1.7 An Endangered Species............................................................................................................................. 10
1.8 Aims of the Study........................................................................................................................................ 11
2.0 Methods......................................................................................................................................................... 12
2.1 Study Site:...................................................................................................................................................... 12
2.2 Study Organisms:........................................................................................................................................ 12
2.3 Data Collection:......................................................................................................................................... 13
2.4 Data Analysis:.............................................................................................................................................. 15
3.0 Results............................................................................................................................................................ 16
3.1 Descriptive Statistics............................................................................................................................... 16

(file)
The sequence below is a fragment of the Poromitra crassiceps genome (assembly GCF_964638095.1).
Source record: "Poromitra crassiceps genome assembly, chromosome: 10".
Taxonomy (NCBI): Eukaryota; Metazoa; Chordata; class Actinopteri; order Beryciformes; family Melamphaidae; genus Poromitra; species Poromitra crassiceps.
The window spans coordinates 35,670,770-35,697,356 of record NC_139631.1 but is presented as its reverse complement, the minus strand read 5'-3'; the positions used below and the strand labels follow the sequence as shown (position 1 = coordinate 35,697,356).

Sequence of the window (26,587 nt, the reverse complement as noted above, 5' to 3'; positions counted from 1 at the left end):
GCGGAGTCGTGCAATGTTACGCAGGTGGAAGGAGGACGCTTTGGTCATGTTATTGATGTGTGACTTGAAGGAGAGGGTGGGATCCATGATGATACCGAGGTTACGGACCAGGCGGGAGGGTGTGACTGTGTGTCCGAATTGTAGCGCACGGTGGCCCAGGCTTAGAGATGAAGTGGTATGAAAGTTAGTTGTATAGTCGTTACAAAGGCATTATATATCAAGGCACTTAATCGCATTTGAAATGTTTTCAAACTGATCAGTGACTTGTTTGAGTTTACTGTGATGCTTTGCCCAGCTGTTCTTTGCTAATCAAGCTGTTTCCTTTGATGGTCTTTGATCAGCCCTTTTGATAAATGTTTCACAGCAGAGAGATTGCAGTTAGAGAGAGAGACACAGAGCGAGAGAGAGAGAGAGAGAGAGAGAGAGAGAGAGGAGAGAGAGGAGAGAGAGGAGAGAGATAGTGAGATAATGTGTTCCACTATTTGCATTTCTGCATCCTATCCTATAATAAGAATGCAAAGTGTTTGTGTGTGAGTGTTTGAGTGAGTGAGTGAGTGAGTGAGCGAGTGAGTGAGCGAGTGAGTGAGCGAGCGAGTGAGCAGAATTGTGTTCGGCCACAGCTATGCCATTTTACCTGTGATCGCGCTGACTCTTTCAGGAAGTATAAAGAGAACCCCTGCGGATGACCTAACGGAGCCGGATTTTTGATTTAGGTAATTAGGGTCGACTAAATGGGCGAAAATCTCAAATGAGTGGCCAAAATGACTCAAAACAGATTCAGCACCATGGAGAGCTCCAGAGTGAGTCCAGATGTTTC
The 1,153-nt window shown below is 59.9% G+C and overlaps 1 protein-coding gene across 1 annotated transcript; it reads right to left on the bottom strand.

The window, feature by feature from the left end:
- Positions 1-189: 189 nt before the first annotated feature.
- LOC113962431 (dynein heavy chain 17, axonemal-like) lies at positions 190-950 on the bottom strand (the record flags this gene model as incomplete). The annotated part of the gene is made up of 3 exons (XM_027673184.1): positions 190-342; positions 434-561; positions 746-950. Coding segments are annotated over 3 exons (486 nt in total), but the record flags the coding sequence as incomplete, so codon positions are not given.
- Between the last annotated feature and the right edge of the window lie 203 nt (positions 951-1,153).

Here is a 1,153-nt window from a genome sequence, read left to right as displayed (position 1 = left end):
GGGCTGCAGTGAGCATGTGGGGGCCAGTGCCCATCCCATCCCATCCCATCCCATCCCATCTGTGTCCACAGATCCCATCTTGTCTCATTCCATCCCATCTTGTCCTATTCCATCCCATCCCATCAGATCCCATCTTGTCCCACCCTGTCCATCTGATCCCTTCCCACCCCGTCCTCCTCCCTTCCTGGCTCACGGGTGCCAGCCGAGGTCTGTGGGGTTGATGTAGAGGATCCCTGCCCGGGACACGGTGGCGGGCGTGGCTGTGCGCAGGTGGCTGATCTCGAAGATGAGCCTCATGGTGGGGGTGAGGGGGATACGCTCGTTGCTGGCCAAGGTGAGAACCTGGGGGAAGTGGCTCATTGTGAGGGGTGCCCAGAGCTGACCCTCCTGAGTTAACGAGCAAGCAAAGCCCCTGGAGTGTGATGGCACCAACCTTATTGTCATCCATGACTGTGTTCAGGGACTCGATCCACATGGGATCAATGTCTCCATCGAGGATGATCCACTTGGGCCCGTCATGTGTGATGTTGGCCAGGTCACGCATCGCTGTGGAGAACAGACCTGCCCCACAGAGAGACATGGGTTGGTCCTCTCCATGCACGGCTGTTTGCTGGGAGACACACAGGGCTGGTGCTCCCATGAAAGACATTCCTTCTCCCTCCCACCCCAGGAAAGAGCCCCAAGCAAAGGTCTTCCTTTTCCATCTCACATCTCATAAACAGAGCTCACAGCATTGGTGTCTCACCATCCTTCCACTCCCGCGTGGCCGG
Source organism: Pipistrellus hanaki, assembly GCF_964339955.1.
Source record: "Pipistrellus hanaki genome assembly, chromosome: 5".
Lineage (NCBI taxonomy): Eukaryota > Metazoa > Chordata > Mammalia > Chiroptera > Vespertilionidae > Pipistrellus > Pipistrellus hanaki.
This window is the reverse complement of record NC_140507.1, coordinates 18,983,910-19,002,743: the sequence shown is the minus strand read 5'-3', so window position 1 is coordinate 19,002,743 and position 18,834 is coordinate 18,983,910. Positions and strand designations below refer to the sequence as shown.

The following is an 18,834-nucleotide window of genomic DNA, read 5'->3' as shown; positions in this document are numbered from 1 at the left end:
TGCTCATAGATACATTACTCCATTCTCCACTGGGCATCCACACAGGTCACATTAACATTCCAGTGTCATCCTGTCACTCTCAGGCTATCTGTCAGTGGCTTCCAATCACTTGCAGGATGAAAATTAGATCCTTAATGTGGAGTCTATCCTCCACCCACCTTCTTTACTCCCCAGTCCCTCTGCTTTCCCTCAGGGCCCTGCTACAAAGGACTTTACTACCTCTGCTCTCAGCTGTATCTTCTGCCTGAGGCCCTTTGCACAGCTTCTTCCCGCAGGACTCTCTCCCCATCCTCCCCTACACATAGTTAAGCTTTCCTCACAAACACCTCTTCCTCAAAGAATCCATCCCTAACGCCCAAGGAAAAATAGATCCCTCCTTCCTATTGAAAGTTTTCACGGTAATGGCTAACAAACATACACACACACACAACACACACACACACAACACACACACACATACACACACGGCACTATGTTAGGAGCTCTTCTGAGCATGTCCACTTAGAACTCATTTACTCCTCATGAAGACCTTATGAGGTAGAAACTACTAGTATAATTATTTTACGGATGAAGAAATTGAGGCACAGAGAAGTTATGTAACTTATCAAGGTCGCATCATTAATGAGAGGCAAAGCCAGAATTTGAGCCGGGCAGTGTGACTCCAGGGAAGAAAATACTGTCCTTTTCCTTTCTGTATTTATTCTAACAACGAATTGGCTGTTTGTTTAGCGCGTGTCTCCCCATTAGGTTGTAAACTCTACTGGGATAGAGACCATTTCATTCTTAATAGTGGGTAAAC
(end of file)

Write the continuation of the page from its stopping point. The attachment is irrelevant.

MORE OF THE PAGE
3.2 ANOVA............................................................................................................................................................. 17
3.3 Regression...................................................................................................................................................... 17
3.4 Morphological Frequency...................................................................................................................... 18
4.0 Discussion..................................................................................................................................................... 22
4.1 Zooxanthellae and Mantle Color....................................................................................................... 22
4.2 Morphological Correlation – Scallop Height.............................................................................. 23
4.3 Bleached Individual.................................................................................................................................. 23
4.4 Morphological Frequencies.................................................................................................................. 24
4.5 Management.................................................................................................................................................. 25
4.6 Conclusion..................................................................................................................................................... 26
References.......................................................................................................................................................... 27
Appendix................................................................................................................................................................. 29